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We used to be able to use Find-Replace in Word 2010 to highlight all instances of a specified text string. The steps were simple:

  1. In Find, type the text.
  2. In Replace, select Format > Highlight.
  3. Either step through Find Next to replace, or Replace All.

Since moving to a more recent version of Word, these steps do not work. A web search shows the problem being reported as far back as Word 2013.

The next post is the solution that worked for us.

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It appears that the reason this has been a problem for so many is that it works differently than it used to. As noted in the original post, in Word 2010, all you had to do was select Format > Highlight, and it worked.

Now in the first step you have to explicitly select a highlight color. This is actually not a bad thing, because (in my experience) in Word 2010, yellow was the only color available.

The detailed steps are:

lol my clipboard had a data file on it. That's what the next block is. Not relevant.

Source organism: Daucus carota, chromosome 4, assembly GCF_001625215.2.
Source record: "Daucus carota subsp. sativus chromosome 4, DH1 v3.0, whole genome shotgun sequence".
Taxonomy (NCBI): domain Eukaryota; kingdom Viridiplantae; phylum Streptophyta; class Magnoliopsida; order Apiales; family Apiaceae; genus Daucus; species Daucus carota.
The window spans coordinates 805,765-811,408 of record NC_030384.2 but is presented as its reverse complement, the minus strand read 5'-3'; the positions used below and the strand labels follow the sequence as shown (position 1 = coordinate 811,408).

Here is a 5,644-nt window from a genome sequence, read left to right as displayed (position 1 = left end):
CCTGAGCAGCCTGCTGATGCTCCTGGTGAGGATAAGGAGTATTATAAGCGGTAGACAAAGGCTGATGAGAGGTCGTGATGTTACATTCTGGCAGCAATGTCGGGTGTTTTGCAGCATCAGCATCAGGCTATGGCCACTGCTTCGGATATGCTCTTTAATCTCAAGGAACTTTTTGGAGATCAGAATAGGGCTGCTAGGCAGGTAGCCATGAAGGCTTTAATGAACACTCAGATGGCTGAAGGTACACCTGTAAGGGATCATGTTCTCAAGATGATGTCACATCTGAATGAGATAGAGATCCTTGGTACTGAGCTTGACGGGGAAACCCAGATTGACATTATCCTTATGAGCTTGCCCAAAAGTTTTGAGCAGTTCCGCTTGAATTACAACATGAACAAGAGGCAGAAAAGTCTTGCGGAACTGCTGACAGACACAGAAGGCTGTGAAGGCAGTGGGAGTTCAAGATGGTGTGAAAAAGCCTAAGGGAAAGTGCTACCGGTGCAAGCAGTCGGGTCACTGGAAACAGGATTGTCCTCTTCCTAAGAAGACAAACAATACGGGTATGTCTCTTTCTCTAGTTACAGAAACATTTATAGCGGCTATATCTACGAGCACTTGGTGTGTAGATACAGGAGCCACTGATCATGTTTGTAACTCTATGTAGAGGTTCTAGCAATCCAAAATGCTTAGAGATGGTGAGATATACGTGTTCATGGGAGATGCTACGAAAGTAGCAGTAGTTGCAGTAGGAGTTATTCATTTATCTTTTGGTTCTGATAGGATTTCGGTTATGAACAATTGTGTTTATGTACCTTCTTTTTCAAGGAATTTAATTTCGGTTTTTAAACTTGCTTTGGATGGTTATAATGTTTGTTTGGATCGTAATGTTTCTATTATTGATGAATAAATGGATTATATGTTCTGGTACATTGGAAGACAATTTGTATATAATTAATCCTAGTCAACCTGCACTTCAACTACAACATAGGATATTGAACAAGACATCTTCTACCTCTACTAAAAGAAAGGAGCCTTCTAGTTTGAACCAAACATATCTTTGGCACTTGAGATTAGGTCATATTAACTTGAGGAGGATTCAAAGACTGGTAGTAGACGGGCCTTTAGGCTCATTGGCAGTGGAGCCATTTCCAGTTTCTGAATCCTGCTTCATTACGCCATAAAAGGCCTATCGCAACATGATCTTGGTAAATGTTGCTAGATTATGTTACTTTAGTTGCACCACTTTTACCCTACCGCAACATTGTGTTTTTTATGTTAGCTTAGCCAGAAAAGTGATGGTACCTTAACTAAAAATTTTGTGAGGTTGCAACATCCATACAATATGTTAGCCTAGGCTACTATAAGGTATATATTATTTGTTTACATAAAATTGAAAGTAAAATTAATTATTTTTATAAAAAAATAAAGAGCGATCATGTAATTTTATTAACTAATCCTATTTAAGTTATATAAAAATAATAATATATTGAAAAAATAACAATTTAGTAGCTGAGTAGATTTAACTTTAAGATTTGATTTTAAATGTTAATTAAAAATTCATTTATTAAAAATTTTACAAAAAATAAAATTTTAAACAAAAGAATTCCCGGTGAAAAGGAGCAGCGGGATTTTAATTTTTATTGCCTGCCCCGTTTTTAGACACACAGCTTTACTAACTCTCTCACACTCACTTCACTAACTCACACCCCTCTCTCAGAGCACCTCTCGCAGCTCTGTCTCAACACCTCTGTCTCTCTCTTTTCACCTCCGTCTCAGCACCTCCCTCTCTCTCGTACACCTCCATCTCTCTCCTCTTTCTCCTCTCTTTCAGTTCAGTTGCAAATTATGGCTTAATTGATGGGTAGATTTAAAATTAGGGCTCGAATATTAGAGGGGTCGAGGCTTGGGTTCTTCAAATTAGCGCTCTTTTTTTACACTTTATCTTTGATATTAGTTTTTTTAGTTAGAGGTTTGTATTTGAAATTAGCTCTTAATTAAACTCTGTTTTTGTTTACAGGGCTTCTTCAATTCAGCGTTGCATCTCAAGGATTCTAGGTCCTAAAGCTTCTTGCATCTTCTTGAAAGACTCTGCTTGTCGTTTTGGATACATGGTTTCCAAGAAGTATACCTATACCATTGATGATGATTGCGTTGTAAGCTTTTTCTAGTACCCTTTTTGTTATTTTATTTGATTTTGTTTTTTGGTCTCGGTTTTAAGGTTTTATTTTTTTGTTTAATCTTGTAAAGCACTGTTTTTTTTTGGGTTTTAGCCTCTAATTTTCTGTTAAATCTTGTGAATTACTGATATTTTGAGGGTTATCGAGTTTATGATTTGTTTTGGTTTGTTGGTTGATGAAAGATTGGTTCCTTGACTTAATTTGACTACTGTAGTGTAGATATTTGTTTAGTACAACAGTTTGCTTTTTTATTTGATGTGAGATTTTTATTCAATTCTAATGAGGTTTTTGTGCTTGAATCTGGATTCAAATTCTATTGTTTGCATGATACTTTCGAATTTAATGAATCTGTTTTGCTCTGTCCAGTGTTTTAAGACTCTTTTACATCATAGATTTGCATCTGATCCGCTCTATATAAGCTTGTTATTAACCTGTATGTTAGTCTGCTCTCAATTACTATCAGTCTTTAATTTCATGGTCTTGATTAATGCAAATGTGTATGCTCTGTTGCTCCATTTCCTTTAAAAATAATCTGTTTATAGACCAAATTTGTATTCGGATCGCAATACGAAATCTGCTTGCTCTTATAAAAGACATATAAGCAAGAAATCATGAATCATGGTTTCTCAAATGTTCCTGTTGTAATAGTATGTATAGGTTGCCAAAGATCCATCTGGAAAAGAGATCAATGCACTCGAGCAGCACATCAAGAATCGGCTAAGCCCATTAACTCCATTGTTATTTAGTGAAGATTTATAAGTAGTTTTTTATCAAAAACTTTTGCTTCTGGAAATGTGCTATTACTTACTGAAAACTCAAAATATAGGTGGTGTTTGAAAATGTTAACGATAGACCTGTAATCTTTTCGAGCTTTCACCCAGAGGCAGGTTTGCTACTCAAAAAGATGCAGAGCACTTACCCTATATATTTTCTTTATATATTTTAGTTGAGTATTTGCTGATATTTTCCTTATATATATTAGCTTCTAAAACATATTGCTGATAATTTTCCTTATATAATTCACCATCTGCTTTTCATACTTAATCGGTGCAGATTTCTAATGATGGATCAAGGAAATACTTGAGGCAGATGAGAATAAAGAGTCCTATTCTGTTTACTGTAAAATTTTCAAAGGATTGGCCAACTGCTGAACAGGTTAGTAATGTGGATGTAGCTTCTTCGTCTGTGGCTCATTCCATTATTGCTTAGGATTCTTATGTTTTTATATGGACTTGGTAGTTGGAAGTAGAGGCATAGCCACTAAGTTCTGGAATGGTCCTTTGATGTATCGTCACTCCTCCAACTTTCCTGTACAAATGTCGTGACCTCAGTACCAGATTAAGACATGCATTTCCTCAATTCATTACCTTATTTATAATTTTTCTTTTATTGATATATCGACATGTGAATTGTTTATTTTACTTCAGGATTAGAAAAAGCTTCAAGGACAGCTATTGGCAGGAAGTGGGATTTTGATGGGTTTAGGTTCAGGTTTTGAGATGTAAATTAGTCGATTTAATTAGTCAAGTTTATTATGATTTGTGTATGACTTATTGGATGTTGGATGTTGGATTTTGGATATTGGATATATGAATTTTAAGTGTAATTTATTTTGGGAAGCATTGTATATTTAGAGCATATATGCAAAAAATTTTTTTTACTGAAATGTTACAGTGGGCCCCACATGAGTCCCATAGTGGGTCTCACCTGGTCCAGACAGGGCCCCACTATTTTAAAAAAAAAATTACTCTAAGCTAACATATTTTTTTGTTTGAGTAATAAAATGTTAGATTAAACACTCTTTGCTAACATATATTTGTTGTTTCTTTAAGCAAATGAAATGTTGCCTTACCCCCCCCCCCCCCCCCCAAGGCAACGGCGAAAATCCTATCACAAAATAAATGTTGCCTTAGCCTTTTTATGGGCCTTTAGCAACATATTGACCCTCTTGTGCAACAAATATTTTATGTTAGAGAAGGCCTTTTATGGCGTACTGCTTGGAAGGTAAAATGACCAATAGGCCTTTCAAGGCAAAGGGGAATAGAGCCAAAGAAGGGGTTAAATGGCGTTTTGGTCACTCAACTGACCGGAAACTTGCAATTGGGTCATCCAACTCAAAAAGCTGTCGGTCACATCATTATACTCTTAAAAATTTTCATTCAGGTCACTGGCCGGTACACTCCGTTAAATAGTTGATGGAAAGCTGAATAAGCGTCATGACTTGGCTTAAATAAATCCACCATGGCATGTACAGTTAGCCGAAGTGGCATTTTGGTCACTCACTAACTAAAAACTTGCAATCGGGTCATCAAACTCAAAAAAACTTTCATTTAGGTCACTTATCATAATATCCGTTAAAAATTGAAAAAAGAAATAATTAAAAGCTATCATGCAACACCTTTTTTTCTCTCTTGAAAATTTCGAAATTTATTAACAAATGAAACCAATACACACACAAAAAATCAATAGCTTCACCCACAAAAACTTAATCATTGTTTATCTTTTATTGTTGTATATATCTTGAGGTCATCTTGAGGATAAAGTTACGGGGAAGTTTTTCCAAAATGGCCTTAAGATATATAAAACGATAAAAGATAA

1. Go to Home > Font group and select a highlight color.

  2. Go to Home > Editing group > Replace.

  3. In the Find What box, type the text you want to find and highlight.

  4. In the Replace With box, type ^& (I.e., instruct Word to replace using the same text string as in the Find box. You could also just leave the Replace box blank.)

  5. Click the Format button and select Highlight. ("Highlight" appears below the Replace With box).

  6. Replace the text with highlighting by stepping through it with Find Next/Replace or by clicking Replace All.

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  • Addendum: You don't actually have to select the highlight color first. You can select it at any time before step 6. Just be sure sure to click inside the Replace box before selecting the color. If you don't, the Word will assume you want to FIND the highlighted color. – RJo May 16 '20 at 19:47

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